Salt and Multiorgan Damage in Hypertension: Vascular Stiffening and Cardiorenal Structural Dysfunction Responses

  • Edward D. FrohlichEmail author


This chapter focuses on some of the new factors adversely affecting the target organs of hypertensive disease resulting from long-term dietary salt excess including the local renin-angiotensin systems in the arteries, heart, and kidneys. The data presented suggests that the stimulation of these cardiovascular and renal sites is responsible for their damage that alters the structure and function of these organs through other biological systems. These actions may be mediated by the expression of lysyl oxidase formation, oxidative stress, and inflammation that may account for the development of organ fibrosis including collagen and its cross-linking which reduces vascular elasticity and cardiovascular and/or renal stiffening. These latter concepts permit reference to mosaic of multifactorial factors of disease, the concept of which was introduced by Irvine Page. The reader can appreciate how the generation of simple questions in earlier investigative processes leads to more complex problems which, in turn, can provide important clinical answers that continue to stimulate an active investigative scientific medical career.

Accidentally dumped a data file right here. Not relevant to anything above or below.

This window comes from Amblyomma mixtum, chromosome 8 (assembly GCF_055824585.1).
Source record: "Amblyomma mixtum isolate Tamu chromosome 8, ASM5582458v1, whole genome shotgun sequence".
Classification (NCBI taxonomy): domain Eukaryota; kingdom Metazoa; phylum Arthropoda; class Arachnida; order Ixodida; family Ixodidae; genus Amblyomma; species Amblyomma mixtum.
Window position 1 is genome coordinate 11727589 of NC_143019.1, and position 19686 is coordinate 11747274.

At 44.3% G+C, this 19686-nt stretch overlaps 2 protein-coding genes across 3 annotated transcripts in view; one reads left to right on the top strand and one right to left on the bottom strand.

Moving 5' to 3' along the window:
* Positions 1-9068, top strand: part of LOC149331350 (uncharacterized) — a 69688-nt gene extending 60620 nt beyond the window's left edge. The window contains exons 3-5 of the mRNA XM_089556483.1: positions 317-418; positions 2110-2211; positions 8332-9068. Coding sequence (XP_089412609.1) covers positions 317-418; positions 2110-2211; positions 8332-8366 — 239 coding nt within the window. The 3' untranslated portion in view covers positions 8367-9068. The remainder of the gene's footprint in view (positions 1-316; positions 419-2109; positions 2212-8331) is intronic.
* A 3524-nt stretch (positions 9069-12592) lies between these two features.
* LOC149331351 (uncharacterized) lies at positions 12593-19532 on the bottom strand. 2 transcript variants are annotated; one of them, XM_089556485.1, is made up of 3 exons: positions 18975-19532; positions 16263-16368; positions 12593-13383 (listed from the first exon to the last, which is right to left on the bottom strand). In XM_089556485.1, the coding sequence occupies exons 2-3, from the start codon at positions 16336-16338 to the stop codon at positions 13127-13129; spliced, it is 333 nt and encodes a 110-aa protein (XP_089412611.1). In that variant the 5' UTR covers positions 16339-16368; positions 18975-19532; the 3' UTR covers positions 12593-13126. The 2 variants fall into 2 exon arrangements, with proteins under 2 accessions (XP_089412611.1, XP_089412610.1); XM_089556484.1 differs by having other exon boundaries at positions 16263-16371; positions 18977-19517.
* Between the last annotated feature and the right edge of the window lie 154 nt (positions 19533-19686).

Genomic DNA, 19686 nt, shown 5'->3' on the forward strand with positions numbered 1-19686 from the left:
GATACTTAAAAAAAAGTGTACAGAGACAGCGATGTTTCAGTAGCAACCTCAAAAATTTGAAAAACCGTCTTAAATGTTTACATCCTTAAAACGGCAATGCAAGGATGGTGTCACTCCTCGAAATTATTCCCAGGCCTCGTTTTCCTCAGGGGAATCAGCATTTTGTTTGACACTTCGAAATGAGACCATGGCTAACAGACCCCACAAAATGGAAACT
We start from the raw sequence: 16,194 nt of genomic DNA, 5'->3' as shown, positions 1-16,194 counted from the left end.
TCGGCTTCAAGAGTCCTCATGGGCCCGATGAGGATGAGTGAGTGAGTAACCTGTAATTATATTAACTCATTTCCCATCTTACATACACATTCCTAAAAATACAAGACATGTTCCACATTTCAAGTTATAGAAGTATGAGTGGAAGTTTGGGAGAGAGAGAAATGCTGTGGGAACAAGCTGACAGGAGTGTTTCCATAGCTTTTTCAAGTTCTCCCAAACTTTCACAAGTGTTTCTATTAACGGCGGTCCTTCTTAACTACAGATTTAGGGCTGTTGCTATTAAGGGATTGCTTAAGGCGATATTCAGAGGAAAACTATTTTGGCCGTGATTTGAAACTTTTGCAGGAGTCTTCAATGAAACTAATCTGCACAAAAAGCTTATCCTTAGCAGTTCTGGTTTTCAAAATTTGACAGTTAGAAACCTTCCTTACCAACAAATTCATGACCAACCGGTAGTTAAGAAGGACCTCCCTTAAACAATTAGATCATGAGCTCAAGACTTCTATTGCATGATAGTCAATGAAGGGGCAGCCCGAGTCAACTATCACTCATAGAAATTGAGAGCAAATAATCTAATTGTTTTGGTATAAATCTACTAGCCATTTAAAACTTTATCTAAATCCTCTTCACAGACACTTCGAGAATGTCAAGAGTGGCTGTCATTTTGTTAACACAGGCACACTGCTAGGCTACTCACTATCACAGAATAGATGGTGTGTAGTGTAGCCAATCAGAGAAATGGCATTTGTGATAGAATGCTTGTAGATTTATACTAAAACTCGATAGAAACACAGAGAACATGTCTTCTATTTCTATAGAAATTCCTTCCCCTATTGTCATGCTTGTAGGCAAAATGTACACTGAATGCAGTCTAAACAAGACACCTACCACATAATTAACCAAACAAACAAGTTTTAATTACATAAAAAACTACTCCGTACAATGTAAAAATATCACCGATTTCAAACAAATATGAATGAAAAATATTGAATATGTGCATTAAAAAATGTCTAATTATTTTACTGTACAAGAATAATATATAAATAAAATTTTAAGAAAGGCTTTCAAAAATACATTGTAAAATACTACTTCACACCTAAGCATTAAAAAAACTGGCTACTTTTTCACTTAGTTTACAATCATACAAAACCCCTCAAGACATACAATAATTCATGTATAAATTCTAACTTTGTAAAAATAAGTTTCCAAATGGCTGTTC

Salt Heart Large arteries Kidneys Heart failure Renal failure Local renin-angiotensin systems Reactive oxygen species Inflammation Fibrosis 


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© Springer-Verlag London 2014

Authors and Affiliations

  1. 1.Department of CardiologyOchsner Clinic FoundationNew OrleansUSA

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